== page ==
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Vue Tutorial

Migrating from Vue Router 0.7.x

The only Vue Router compatible with Vue 2 is the Vue Router 2, with this is mind, if you are updating Vue, you will also have to update Vue Router.

Router Initialization

router.start replaced

A special API to initialize an app with Vue Router no longer exists. What this means is that instead of:

router.start({
  template: '<router-view></router-view>'
}, '#app')

You can pass a router property to a Vue instance:

new Vue({
  el: '#app',
  router: router,
  template: '<router-view></router-view>'
})

Or, if you are using the runtime-only build of Vue:

new Vue({
  el: '#app',
  router: router,
  render: h => h('router-view')
})

Upgrade Path

To find examples of router.start being called, run the migration helper on your codebase.

Route Definitions

router.map replaced

We now define routes as an array on a routes option at router instantiation. So the routes below for example:

router.map({
  '/foo': {
    component: Foo
  },
  '/bar': {
    component: Bar
  }
})

Will be instead be defined as shown below:

var router = new VueRouter({
  routes: [
    { path: '/foo', component: Foo },
    { path: '/bar', component: Bar }
  ]
})

The array syntax allows route matching to be more predictable, since iterating over an object is not guaranteed to use the same property order across all browsers.

Upgrade Path

To find examples of router.map being called, run the migration helper on your codebase.

router.on removed

If you need to generate routes programmatically when starting up your app, you can do that by dynamically pushing definitions to a routes array. For instance:

// your normal base routes
var routes = [
  // ...
]```
```// Dynamically generated routes
marketingPages.forEach(function (page) {
  routes.push({
    path: '/marketing/' + page.slug
    component: {
      extends: MarketingComponent
      data: function () {
        return { page: page }
      }
    }
  })
})

var router = new Router({
  routes: routes
})

If you need to add new routes after the router has been instantiated, you can replace the router's matcher with a new one that includes the route you'd like to add:

router.match = createMatcher(
  [{
    path: '/my/new/path',
    component: MyComponent
  }].concat(router.options.routes)
)

Upgrade Path

To find examples of router.on being called, run the migration helper on your codebase.

router.beforeEach changed

The router.beforeEach now works asynchronously and takes a next function as its third argument.

router.beforeEach(function (transition) {
  if (transition.to.path === '/forbidden') {
    transition.abort()
  } else {
    transition.next()
  }
})
router.beforeEach(function (to, from, next) {
  if (to.path === '/forbidden') {
    next(false)
  } else {
    next()
  }
})

subRoutes renamed

SubRoutes has been renamed to children for consistency within Vue and with other routing libraries.

Upgrade Path

To find examples of the subRoutes option, run the migration helper on your codebase.

router.redirect replaced

The router.redirect is now an option on route definitions. So for instance, you will have to update:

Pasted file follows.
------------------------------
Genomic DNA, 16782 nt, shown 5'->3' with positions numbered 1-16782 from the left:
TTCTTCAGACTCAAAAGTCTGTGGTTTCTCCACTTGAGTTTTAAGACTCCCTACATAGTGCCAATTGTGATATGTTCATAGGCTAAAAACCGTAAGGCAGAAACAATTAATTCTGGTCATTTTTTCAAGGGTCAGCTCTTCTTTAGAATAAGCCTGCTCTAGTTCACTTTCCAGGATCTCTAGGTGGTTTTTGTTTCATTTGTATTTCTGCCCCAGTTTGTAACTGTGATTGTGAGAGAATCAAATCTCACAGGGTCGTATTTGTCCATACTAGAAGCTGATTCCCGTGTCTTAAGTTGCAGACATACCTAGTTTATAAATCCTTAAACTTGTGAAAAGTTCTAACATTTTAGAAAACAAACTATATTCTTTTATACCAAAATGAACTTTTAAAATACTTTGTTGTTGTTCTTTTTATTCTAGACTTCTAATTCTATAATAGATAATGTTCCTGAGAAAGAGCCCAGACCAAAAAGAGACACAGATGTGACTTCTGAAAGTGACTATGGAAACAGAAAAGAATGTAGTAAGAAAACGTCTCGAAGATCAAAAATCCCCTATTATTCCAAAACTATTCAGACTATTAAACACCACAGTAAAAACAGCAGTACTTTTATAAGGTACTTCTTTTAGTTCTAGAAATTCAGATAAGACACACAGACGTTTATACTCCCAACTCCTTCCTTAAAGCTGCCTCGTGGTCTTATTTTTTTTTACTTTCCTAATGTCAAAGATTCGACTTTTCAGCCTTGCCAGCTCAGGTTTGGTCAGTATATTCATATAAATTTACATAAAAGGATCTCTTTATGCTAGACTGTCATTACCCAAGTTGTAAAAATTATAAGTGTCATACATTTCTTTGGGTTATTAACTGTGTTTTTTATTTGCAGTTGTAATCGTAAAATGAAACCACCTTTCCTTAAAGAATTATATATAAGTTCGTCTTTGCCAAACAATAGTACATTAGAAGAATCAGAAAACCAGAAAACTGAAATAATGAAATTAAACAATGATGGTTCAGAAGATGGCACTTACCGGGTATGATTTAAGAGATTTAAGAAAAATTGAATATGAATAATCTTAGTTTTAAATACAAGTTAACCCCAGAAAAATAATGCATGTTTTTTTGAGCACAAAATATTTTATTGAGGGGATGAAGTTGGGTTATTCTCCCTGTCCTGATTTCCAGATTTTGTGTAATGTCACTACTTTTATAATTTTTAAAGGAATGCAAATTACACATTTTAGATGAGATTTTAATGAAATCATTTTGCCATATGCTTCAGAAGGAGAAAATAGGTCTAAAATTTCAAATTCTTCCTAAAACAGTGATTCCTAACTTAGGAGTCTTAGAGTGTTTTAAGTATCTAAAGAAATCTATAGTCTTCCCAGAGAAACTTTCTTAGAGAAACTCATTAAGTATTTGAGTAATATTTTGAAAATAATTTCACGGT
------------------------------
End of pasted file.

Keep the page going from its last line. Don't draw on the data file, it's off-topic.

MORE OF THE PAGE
router.redirect({
  '/tos': '/terms-of-service'
})

to a definition like below in your routes configuration:

{
  path: '/tos',
  redirect: '/terms-of-service'
}

Upgrade Path

To find examples of router.redirect being called, run the migration helper on your codebase.

router.alias replaced

The router.alias is now an option on the definition for the route you'd like to alias to. So for instance, you will have to update:

router.alias({
  '/manage': '/admin'
})

to a definition like the one shown below in your routes configuration:

{
  path: '/admin',
  component: AdminPanel,
  alias: '/manage'
}

In cases where you need multiple aliases, you can use an array syntax as well:

alias: ['/manage', '/administer', '/administrate']

Upgrade Path

To find examples of router.alias being called, run the migration helper on your codebase.

Arbitrary Route Properties replaced

Arbitrary route properties must be scoped under the new meta property now, so as to avoid conflicts with future features. So for instance, if you had previously defined:

'/admin': {
  component: AdminPanel,
  requiresAuth: true
}

Then you would now have to update it to:

{
  path: '/admin',
  component: AdminPanel,
  meta: {
    requiresAuth: true
  }
}

Then when accessing this property on a route later, you will still have go through meta. For instance:

if (route.meta.requiresAuth) {
  // ...
}

Upgrade Path

To find examples of arbitrary route properties not scoped under meta, run the migration helper on your codebase.

[] Syntax for Arrays in Queries removed

When passing arrays to query parameters, the QueryString syntax is no longer /foo?users[]=Tom&users[]=Jerry, instead, the new syntax is /foo?users=Tom&users=Jerry is used. Internally, the $route.query.users will still be an Array, however, if there is only one parameter in the query: /foo?users=Tom, when we are directly accessing this route, there is no way for the router to know if we were expecting users to be an Array. Because of this, you should consider adding a computed property and then replacing every reference of $route.query.users with it:

export default {
  // ...
  computed: {
    // users will always be an array
    users () {
      const users = this.$route.query.users
      return Array.isArray(users) ? users : [users]
    }
  }
}

Route Matching

Route matching will now use path-to-regexp under the hood, hence making it much more flexible than previously.

One or More Named Parameters changed

The syntax has been changed slightly, so /category/*tags for instance, will have be updated to /category/:tags+.

Upgrade Path